Scarred for life
In 2001, José began his service in the United States Navy aboard the guided missile cruiser U.S.S. Leyte Gulf. He shipped out to Afghanistan as part of a post-9/11 deployment that would change his life forever.
“After 9/11, we deployed to Afghanistan a week later and underway to the Persian Gulf,” he recalls. “We encountered a few engagements with the enemies of this country. My most memorable experience is that of late April of 2004, where I participated in an engagement, and this experience would scar me for the rest of my life.”
During the course of his tour of duty José began to explore visual arts. At first his artwork was peaceful and uplifting, but things soon changed.
“A couple of individuals posed a threat to the job I was doing. I was given orders, and I did what I had to do. I didn’t know what to think,” he explains.
Sharing details of the event do not come easily to José, other than noting that he had to risk his own life to save the lives of others.
The Navy veteran received an award for his bravery, but the recognition could not erase the profound trauma that would impact him for years to come.
“This experience would scar me for the rest of my life,” José says. “What followed was nightmares and sleepless nights.”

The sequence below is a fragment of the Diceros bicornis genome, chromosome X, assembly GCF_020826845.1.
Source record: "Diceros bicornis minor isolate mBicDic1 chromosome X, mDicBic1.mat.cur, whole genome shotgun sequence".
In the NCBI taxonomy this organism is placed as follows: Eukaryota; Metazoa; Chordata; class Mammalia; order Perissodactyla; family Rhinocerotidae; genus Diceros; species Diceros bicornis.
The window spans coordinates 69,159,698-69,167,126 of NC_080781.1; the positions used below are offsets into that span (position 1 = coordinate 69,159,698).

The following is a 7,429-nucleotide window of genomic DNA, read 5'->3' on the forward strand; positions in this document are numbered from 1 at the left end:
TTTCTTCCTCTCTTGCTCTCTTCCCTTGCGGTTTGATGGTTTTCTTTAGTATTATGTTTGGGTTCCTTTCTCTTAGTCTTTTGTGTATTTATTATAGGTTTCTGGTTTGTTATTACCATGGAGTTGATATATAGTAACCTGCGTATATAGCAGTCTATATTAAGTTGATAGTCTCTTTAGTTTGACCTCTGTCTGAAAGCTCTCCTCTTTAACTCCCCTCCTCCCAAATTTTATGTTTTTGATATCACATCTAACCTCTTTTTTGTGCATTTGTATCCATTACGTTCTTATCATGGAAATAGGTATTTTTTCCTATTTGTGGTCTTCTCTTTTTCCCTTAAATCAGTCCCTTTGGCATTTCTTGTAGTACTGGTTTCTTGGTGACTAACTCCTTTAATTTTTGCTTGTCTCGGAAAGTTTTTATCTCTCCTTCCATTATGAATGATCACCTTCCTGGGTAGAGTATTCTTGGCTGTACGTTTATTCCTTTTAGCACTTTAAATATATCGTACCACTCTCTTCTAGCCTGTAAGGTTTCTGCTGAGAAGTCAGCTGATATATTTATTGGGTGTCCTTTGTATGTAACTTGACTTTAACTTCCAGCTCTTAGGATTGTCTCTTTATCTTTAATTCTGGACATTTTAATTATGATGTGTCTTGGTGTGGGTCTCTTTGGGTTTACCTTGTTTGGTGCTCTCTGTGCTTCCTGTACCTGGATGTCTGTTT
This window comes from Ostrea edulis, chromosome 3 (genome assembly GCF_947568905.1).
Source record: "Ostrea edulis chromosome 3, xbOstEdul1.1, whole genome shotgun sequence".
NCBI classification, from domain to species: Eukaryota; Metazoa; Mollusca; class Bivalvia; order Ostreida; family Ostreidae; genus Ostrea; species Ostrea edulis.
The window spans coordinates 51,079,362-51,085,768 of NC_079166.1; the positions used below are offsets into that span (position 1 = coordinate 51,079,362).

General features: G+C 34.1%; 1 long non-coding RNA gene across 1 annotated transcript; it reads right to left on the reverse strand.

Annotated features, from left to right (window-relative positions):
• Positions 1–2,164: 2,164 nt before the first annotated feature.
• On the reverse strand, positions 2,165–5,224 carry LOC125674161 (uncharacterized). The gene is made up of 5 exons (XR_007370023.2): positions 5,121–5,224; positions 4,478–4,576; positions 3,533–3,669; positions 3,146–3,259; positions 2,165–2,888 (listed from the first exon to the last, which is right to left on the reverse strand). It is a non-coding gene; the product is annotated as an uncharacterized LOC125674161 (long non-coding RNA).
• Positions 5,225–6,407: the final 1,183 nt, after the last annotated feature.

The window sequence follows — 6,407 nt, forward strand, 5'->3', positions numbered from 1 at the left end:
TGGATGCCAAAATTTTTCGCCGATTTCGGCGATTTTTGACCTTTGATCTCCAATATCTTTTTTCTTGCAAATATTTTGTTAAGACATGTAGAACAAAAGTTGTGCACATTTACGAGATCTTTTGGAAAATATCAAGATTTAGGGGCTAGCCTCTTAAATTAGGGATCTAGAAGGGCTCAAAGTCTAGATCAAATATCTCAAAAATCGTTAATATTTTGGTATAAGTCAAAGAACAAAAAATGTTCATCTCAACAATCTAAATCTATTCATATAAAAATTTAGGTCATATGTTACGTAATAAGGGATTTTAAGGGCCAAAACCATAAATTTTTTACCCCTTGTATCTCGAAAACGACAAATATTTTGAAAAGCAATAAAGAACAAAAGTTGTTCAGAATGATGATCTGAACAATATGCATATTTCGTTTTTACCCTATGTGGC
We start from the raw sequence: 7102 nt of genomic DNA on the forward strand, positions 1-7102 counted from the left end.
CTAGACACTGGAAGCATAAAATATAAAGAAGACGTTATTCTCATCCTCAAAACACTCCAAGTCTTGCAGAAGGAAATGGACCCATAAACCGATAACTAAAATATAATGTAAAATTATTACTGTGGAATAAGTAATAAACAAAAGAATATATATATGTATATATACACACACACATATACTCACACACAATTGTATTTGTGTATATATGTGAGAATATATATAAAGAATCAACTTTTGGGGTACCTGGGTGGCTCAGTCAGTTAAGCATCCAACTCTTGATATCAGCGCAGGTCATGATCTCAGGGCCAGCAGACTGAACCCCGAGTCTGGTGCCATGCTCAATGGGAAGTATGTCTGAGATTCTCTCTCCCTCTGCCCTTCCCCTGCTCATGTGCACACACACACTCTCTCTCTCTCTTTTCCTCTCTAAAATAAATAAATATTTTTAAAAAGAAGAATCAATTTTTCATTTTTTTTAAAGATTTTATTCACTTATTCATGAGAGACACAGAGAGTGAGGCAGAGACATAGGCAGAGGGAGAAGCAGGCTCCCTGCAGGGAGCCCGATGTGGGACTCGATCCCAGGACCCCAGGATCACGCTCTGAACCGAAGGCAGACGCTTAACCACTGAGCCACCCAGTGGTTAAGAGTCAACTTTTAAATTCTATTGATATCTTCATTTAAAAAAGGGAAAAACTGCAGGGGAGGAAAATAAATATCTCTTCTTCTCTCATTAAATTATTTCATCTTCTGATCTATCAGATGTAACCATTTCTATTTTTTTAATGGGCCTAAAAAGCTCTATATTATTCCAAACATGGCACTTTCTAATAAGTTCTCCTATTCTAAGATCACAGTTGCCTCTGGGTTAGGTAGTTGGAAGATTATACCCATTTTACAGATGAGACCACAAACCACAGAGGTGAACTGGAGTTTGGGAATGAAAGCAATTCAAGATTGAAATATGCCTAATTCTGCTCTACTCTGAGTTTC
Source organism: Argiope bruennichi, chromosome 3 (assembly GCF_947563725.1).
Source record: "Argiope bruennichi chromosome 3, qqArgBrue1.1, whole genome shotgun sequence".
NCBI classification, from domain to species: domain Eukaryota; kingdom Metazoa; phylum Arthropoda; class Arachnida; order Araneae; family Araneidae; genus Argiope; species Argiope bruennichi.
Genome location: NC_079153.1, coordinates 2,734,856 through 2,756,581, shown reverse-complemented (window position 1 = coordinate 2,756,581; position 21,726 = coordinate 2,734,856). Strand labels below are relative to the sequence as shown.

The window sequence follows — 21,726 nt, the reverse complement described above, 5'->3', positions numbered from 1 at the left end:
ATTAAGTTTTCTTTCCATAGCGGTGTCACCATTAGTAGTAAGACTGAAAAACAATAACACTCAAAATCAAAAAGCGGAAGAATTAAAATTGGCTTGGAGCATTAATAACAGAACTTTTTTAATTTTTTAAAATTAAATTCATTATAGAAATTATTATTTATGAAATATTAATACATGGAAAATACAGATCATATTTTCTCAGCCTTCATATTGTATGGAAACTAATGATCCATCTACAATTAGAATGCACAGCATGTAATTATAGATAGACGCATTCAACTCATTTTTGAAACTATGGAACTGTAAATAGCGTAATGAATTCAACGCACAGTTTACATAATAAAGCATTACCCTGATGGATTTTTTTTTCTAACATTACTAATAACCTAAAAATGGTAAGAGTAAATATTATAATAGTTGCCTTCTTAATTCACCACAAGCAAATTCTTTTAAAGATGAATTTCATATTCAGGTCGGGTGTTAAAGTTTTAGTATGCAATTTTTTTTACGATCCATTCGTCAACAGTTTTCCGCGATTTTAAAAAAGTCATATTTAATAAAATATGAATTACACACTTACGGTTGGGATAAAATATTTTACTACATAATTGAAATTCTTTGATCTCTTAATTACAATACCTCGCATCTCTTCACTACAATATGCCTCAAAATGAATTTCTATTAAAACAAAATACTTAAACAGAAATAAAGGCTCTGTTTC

The impact of this episode altered José’s artwork, which subsequently took on a much darker tone. Still, it was an outlet for him to express feelings associated with his post-9/11 trauma.
“I put all my feelings in my artwork,” he says.
But it is a higher power that helps the Navy veteran through the most turbulent times. His faith has helped steady him through many sleepless, nightmare-filled nights.
“Was this event meant to test me?” he wonders. “The only person who knows the answer to that question is G-d.”
From post-9/11 service to post-military life
In 2005 José reentered civilian life after serving four years in the Navy. Even for veterans who did not see combat or were not “boots on the ground,” the shift from service to civilian life can be difficult.
The differences in culture and mindset are stark.
“I had a hard time keeping a job,” he says. “Civilians didn’t have structure. The kids I worked with were in their own worlds. It was really, really hard – especially the first two years.”
In time José found solid ground working as a civilian contractor, yet this had its own challenges. He was not permitted to “engage or help out” any service members, as he was inclined to do. Still, the work was good for him.
As the years went on the effects of José’s post-9/11 service continued to be a concern, especially when he met Joy – the woman who would become his wife. She saw the signs of Post Traumatic Stress Disorder (PTSD) and the couple chose to do something about it.
“I didn’t want to be a statistic,” admits José. “What some people call a ‘crazy veteran.’”
José visited psychologists and therapists, but the nightmares continued. Eventually and by chance, the traumatized veteran found something that would help.
Healing Heeler to the rescue